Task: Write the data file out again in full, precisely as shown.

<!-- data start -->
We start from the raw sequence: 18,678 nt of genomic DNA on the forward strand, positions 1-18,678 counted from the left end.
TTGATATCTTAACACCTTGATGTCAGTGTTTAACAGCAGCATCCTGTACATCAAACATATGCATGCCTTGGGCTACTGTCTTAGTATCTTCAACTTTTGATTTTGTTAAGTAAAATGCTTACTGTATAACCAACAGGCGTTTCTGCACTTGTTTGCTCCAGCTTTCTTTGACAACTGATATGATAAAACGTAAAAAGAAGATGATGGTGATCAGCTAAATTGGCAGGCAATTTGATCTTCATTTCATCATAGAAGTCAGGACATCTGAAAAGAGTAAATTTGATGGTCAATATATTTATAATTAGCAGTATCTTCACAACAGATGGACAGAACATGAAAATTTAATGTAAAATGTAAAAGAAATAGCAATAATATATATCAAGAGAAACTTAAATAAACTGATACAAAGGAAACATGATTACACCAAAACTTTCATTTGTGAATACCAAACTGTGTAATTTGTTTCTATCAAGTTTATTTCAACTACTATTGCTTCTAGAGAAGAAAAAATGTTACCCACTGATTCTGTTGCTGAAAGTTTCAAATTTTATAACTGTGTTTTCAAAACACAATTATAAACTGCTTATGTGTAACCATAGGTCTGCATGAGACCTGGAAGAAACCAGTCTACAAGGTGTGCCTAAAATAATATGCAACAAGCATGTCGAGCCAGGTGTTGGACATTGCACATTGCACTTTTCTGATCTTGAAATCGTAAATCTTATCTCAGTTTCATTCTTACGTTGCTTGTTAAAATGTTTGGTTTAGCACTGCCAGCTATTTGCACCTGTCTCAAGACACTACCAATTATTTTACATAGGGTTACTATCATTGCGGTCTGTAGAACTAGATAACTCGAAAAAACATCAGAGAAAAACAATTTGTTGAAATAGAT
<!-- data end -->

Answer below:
We start from the raw sequence: 18,678 nt of genomic DNA on the forward strand, positions 1-18,678 counted from the left end.
TTGATATCTTAACACCTTGATGTCAGTGTTTAACAGCAGCATCCTGTACATCAAACATATGCATGCCTTGGGCTACTGTCTTAGTATCTTCAACTTTTGATTTTGTTAAGTAAAATGCTTACTGTATAACCAACAGGCGTTTCTGCACTTGTTTGCTCCAGCTTTCTTTGACAACTGATATGATAAAACGTAAAAAGAAGATGATGGTGATCAGCTAAATTGGCAGGCAATTTGATCTTCATTTCATCATAGAAGTCAGGACATCTGAAAAGAGTAAATTTGATGGTCAATATATTTATAATTAGCAGTATCTTCACAACAGATGGACAGAACATGAAAATTTAATGTAAAATGTAAAAGAAATAGCAATAATATATATCAAGAGAAACTTAAATAAACTGATACAAAGGAAACATGATTACACCAAAACTTTCATTTGTGAATACCAAACTGTGTAATTTGTTTCTATCAAGTTTATTTCAACTACTATTGCTTCTAGAGAAGAAAAAATGTTACCCACTGATTCTGTTGCTGAAAGTTTCAAATTTTATAACTGTGTTTTCAAAACACAATTATAAACTGCTTATGTGTAACCATAGGTCTGCATGAGACCTGGAAGAAACCAGTCTACAAGGTGTGCCTAAAATAATATGCAACAAGCATGTCGAGCCAGGTGTTGGACATTGCACATTGCACTTTTCTGATCTTGAAATCGTAAATCTTATCTCAGTTTCATTCTTACGTTGCTTGTTAAAATGTTTGGTTTAGCACTGCCAGCTATTTGCACCTGTCTCAAGACACTACCAATTATTTTACATAGGGTTACTATCATTGCGGTCTGTAGAACTAGATAACTCGAAAAAACATCAGAGAAAAACAATTTGTTGAAATAGAT